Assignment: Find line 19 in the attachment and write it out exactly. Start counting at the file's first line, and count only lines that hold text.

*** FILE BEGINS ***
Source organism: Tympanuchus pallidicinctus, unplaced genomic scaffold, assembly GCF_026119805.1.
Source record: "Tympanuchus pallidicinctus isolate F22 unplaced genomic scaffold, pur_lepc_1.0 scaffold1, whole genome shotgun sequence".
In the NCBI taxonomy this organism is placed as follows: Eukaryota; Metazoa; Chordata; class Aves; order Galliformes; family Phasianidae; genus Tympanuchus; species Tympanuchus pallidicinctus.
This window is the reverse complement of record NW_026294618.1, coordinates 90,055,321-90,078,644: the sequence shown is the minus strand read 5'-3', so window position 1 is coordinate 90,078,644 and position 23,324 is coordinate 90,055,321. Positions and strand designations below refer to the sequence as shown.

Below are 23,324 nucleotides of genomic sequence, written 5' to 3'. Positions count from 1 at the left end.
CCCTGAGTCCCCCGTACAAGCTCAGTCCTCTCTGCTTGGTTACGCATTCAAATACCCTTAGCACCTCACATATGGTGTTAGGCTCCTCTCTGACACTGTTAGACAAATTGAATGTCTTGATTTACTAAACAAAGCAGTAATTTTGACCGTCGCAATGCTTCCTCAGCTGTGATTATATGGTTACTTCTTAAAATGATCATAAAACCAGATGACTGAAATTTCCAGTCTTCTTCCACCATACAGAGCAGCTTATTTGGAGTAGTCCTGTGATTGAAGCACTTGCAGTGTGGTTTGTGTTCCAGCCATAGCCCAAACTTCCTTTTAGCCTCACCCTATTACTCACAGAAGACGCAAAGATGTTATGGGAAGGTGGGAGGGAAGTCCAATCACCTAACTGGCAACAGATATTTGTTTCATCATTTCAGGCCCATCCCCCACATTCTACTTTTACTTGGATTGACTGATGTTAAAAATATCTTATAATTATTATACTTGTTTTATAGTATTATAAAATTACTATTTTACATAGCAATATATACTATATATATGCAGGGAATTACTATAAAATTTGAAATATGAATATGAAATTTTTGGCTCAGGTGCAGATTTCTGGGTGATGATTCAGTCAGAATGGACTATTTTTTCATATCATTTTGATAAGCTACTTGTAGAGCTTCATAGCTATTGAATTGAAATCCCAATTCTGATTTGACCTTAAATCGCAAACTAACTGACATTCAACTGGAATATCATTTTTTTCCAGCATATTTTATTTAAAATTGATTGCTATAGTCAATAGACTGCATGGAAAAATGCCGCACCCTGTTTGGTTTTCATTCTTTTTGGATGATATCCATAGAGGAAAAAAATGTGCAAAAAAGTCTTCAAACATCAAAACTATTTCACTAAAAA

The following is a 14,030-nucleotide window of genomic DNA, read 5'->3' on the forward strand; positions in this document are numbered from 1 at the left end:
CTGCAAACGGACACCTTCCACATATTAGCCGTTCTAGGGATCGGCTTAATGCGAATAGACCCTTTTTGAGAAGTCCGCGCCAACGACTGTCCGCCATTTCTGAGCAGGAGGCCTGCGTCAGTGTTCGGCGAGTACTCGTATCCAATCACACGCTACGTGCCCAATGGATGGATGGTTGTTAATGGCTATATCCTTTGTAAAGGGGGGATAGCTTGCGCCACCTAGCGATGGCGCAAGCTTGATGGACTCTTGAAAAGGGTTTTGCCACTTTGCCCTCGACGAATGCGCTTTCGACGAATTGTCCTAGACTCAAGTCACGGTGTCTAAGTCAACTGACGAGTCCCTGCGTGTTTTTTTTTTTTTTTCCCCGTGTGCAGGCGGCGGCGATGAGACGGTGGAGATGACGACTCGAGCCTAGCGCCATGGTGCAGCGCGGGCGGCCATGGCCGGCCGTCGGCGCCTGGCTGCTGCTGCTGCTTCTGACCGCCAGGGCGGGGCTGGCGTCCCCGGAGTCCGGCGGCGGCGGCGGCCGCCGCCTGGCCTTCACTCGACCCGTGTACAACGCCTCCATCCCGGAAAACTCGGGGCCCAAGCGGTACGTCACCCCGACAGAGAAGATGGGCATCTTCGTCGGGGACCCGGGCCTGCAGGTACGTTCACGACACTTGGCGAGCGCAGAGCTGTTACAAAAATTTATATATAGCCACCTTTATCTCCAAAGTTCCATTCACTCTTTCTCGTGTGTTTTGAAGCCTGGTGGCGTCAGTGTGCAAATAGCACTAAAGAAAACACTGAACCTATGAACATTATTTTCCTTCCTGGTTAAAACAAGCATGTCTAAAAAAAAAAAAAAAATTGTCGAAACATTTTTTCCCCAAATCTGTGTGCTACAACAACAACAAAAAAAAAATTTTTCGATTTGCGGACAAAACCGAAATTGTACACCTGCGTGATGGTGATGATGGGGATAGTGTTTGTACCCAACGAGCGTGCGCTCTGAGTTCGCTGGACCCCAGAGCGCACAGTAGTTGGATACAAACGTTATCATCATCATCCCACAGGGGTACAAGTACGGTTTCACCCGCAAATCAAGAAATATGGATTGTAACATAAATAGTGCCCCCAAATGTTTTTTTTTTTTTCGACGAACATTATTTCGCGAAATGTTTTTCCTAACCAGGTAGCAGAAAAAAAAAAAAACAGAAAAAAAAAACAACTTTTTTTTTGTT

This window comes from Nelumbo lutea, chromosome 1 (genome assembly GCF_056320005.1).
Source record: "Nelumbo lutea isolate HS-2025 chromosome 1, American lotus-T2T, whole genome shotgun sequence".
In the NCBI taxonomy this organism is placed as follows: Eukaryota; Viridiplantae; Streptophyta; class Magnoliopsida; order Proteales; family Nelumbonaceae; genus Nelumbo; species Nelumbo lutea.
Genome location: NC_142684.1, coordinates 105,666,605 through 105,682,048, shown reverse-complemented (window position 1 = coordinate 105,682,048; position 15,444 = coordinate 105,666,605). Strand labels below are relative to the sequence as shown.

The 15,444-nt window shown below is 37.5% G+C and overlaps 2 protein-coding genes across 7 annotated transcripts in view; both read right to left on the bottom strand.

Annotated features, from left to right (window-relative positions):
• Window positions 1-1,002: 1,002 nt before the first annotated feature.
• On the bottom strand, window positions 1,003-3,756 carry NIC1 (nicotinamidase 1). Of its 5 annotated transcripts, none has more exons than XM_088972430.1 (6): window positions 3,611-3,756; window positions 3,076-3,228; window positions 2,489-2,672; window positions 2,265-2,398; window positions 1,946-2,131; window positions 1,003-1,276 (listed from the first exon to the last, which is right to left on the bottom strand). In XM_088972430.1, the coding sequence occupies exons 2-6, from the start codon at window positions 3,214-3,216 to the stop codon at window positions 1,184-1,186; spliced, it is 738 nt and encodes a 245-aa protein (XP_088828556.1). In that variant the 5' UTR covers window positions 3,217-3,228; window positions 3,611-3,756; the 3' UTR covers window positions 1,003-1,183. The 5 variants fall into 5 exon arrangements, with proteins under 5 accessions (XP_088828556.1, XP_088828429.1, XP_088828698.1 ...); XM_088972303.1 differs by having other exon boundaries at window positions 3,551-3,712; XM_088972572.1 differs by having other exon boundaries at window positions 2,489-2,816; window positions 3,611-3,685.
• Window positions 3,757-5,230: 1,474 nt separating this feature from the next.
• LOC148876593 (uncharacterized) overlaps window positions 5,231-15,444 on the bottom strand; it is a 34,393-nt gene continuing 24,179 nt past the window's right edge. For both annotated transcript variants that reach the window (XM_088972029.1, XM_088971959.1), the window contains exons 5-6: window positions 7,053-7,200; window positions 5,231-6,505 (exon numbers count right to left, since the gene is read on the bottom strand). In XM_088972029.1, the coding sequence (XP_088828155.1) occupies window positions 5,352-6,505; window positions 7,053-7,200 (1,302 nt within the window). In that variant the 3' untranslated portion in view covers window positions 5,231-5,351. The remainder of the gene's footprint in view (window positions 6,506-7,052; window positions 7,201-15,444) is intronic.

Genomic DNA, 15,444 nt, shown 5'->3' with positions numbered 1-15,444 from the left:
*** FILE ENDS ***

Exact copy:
Genomic DNA, 15,444 nt, shown 5'->3' with positions numbered 1-15,444 from the left: